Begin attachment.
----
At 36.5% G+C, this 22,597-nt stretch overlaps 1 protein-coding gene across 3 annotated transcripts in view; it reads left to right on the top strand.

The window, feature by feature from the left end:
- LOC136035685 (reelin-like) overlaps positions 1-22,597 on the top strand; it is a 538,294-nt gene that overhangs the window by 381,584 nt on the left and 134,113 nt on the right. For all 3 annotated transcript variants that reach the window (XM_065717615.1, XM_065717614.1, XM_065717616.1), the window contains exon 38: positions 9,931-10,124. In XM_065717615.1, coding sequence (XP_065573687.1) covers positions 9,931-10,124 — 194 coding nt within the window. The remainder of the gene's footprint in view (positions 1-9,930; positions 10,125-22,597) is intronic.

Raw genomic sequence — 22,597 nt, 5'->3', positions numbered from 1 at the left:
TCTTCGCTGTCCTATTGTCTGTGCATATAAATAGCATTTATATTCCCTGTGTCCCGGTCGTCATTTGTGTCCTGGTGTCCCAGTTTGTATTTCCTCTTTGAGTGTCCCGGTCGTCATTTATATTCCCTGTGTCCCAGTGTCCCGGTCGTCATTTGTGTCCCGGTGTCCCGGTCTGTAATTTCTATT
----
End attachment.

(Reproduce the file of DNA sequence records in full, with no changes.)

At 36.5% G+C, this 22,597-nt stretch overlaps 1 protein-coding gene across 3 annotated transcripts in view; it reads left to right on the top strand.

The window, feature by feature from the left end:
- LOC136035685 (reelin-like) overlaps positions 1-22,597 on the top strand; it is a 538,294-nt gene that overhangs the window by 381,584 nt on the left and 134,113 nt on the right. For all 3 annotated transcript variants that reach the window (XM_065717615.1, XM_065717614.1, XM_065717616.1), the window contains exon 38: positions 9,931-10,124. In XM_065717615.1, coding sequence (XP_065573687.1) covers positions 9,931-10,124 — 194 coding nt within the window. The remainder of the gene's footprint in view (positions 1-9,930; positions 10,125-22,597) is intronic.

Raw genomic sequence — 22,597 nt, 5'->3', positions numbered from 1 at the left:
TCTTCGCTGTCCTATTGTCTGTGCATATAAATAGCATTTATATTCCCTGTGTCCCGGTCGTCATTTGTGTCCTGGTGTCCCAGTTTGTATTTCCTCTTTGAGTGTCCCGGTCGTCATTTATATTCCCTGTGTCCCAGTGTCCCGGTCGTCATTTGTGTCCCGGTGTCCCGGTCTGTAATTTCTATT